Norbury Hall Park has a grand history as the grounds of the last manor house of Norbury, built in 1802.
The grounds originally included 30 acres of ornamental gardens with a lake fed by the River Graveney/Norbury Brook, which was later diverted to run along the back of Dalmeny Avenue through Thornton Heath Recreation Ground and Norbury Park.
The main gates to the estate were on London Road, at the top of what is now Craignish Avenue, with a drive leading to the house through woodland. The stable yard to the Hall was described in 1855 as having “room for several carriages, stabling for seven horses, hay and corn rooms, granary and a hen house”.
James William Hobbs, mayor of Croydon, bought Norbury Hall in the 19th century and had a private cricket pitch laid in the grounds. In 1888 it hosted the first match of Australia’s tour series against an England XI including WG Grace. Australia won by six wickets.
Hobbs later sold the cricket pitch to Barclays Bank and it is now used for football as part of the Nuffield Gym complex.
He kept the lake stocked with fish and his weekend guests enjoyed fishing and shooting. Rowing boats were accessed by the ramp that still leads to the dip that marks where the lake stood until 1954 when it was drained.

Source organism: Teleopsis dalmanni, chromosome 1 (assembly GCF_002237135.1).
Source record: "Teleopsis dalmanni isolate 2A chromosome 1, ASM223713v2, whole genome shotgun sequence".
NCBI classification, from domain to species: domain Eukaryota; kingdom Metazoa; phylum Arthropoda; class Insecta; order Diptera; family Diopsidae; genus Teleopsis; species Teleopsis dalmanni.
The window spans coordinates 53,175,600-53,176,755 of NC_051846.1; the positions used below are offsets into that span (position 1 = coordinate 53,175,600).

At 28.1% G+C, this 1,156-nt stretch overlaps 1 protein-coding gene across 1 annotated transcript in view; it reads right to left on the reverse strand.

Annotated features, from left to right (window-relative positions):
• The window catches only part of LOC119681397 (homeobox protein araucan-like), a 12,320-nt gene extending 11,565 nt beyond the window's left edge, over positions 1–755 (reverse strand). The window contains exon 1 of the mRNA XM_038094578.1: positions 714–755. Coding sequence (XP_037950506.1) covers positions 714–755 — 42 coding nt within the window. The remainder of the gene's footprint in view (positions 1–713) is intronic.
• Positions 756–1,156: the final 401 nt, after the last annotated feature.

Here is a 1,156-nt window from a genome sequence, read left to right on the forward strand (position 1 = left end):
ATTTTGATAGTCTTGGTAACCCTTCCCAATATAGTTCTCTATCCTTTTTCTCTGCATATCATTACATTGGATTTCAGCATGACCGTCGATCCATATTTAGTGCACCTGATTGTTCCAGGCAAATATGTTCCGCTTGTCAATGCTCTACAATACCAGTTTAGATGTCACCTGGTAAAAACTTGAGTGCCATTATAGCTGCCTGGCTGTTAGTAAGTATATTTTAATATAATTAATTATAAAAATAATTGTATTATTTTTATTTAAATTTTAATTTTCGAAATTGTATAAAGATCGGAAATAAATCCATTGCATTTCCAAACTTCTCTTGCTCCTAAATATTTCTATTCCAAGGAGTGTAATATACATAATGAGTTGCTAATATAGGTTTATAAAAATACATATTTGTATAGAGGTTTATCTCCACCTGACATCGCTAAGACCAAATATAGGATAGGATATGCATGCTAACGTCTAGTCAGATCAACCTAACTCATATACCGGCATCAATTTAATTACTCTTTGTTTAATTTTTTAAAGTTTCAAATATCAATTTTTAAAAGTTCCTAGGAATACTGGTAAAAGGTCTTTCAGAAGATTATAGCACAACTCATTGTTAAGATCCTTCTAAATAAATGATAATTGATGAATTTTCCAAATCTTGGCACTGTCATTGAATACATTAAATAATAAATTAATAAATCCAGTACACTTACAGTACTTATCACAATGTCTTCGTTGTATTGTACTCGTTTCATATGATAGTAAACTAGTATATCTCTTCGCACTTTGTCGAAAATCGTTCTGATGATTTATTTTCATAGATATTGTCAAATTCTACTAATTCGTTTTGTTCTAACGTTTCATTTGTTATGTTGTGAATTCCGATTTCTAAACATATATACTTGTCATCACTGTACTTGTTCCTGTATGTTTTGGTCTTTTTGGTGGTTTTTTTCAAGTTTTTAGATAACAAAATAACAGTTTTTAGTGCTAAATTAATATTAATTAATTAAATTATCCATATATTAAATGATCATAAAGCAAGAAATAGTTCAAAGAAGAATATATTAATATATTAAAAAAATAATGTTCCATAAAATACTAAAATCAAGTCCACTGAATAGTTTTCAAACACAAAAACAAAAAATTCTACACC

Croydon Council acquired the estate in 1956 when nine acres of the gardens were fenced off. The walled garden was sold for development into offices and later converted into apartment blocks along London Road, however a section of the original wall remains.
Apart from the squirrels that give the park its informal name, several families of foxes inhabit the grounds and it’s great for bird-watchers with tree creepers, magpies, robins and jays among the native species to watch for, as well as woodpeckers to listen for! There are also green parakeets, gathering at dusk in flocks of up to 120 in the tall trees lining the paths.
With such a glorious past and splendid wildlife we want to ensure Norbury Hall Park also has a future to match.